|Description of IC 1257|
Discovered in 1890 by Spitaler.
Identified as globular cluster by W.E. Harris et.al in 1997.
On the ground of its discovery by Rudolf Ferdinand Spitaler, this object was included by Dreyer in his first Index Catalogue as IC 1257, and longly referred to as an open cluster, although R. Burnham, Jr. remarked that its classification may be uncertain. It was finally revealed as a globular cluster only in 1997 (Harris et.al., 1997), making it Milky Way Globular Cluster No. 147.
Identification as a globular was done by obtaining a color-magnitude diagram, which immediately revealed its nature as a globular beyond the Galactic Center. IC 1257 is at a distance of 81,500 light years from our Sun and about 58,400 light years from the Galactic Center. It is approaching us at about 140 km/sec.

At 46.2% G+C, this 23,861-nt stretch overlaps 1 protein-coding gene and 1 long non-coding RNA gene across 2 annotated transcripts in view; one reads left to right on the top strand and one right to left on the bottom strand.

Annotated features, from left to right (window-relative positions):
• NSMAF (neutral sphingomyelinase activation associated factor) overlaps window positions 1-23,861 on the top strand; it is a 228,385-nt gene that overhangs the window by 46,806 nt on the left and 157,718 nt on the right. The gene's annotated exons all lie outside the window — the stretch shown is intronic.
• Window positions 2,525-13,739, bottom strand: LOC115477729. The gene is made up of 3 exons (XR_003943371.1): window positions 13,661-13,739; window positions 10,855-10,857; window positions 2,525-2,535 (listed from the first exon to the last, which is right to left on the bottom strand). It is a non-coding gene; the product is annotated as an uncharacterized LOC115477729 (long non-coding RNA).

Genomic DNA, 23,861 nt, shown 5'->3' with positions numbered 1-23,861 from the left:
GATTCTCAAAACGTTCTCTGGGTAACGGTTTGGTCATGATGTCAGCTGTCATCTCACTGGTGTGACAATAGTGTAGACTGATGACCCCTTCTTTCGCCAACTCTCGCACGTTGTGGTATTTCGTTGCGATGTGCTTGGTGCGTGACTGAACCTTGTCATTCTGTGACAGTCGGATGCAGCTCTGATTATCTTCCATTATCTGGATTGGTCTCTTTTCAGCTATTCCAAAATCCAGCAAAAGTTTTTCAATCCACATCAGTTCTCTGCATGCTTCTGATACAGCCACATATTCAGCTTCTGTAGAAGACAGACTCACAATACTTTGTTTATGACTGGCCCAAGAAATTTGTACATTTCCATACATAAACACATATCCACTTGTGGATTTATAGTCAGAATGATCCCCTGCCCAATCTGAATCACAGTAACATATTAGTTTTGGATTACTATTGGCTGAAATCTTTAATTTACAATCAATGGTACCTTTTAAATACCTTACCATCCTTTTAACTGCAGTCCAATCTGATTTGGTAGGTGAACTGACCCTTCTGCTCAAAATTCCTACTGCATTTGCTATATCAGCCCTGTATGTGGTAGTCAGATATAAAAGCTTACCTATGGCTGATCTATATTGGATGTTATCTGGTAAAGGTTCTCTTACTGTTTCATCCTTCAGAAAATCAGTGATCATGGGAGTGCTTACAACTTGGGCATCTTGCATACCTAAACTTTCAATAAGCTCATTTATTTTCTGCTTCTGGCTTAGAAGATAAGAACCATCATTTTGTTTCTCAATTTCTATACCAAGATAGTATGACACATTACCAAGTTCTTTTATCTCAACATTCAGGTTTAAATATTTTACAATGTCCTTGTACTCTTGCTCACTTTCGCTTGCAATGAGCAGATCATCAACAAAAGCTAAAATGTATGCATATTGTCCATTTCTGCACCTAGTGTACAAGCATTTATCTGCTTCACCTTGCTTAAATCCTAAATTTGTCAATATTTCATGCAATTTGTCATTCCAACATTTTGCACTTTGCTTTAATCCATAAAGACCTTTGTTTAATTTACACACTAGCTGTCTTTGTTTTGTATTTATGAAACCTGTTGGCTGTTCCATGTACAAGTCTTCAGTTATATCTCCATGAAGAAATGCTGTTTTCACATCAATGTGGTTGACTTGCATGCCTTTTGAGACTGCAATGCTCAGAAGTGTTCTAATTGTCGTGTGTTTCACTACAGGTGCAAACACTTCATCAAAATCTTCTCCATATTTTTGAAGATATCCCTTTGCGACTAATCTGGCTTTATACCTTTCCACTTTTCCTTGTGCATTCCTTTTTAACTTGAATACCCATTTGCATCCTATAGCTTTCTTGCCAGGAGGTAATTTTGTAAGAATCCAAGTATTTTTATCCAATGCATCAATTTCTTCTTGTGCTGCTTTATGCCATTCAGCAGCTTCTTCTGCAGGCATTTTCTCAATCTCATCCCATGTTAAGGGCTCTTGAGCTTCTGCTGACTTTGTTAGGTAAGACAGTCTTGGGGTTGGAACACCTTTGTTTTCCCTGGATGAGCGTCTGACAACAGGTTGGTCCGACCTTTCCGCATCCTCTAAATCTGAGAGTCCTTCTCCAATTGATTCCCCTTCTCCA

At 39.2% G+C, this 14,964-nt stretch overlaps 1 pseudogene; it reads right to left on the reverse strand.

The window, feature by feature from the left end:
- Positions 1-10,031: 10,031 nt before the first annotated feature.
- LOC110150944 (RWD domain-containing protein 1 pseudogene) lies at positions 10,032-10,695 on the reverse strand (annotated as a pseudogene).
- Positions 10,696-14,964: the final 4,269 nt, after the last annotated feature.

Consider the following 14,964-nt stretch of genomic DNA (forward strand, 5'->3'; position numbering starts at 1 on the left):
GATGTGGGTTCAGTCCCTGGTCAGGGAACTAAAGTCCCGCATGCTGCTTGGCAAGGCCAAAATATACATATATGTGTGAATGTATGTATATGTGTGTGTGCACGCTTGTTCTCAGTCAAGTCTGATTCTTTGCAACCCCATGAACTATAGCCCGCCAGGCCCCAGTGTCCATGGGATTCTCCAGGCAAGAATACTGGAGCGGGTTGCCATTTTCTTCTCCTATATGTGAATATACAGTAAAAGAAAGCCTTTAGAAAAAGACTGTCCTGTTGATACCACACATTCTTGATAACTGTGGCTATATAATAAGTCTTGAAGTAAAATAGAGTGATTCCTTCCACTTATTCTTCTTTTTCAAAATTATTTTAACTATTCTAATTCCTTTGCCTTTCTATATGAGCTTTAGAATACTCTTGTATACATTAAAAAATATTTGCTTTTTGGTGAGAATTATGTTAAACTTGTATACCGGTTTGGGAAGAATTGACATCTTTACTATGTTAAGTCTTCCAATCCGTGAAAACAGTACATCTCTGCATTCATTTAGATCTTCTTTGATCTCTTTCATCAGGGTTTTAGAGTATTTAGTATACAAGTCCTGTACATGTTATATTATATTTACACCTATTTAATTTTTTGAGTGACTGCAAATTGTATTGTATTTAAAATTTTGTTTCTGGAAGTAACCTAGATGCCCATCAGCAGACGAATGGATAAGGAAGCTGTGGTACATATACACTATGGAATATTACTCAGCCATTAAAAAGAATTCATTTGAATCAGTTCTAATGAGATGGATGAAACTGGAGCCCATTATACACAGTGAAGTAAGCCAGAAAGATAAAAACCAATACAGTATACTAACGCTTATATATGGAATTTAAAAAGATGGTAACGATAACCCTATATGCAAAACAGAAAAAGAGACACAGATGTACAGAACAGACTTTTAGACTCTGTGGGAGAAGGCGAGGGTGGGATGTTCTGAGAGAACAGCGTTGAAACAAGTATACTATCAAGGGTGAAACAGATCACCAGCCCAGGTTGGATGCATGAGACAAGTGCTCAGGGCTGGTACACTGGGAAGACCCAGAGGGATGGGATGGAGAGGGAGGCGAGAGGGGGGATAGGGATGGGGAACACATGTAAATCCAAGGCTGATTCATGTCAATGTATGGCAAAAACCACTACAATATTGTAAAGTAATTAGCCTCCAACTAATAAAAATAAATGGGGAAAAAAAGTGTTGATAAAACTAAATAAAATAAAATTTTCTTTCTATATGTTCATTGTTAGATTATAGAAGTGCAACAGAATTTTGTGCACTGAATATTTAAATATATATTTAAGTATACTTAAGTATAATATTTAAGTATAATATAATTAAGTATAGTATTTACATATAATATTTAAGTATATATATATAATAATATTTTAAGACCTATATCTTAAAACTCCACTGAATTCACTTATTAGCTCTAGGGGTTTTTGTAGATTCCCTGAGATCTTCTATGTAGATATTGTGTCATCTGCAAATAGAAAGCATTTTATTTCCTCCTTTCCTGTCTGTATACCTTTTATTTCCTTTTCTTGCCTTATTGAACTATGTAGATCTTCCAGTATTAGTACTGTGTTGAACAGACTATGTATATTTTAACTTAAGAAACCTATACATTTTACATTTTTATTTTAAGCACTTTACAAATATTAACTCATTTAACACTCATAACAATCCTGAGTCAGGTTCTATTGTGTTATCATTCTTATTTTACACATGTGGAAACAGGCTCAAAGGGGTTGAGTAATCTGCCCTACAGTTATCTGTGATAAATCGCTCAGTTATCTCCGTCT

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Image of the cluster from the Digital Sky Survey
ADS "Object Search"
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|Selected biblio |
|Paper n. 1|
Bonatto, C.; Bica, E.|
Structural parameters of 11 faint Galactic globular clusters derived with 2MASS
2008, Astronomy and Astrophysics, Vol. 479, pp.741-750
(IC 1257 Lynga 7 Terzan 4 Terzan 10 BH 176 1636-283 ESO280-SC06 2MASS-GC01 2MASS-GC02 GLIMPSE-C01 AL 3 )
|Paper n. 2|
Harris, William E.; Phelps, Randy L.; Madore, Barry F.; Pevunova, Olga; Skiff, Brian A.|
IC 1257:A New Globular Cluster in the Galactic Halo
1997, Astronomical Journal v.113, p. 688-691 (1997)
(IC 1257 cmd )
|Paper n. 3|
Phelps, R. L., Madore, B. F., & Pevunova, P.|
IC 1257: a long-lost globular cluster.
1996, Bulletin of the Astronomical Society, Vol. 28, No. 4, p. 1363
(IC 1257 )
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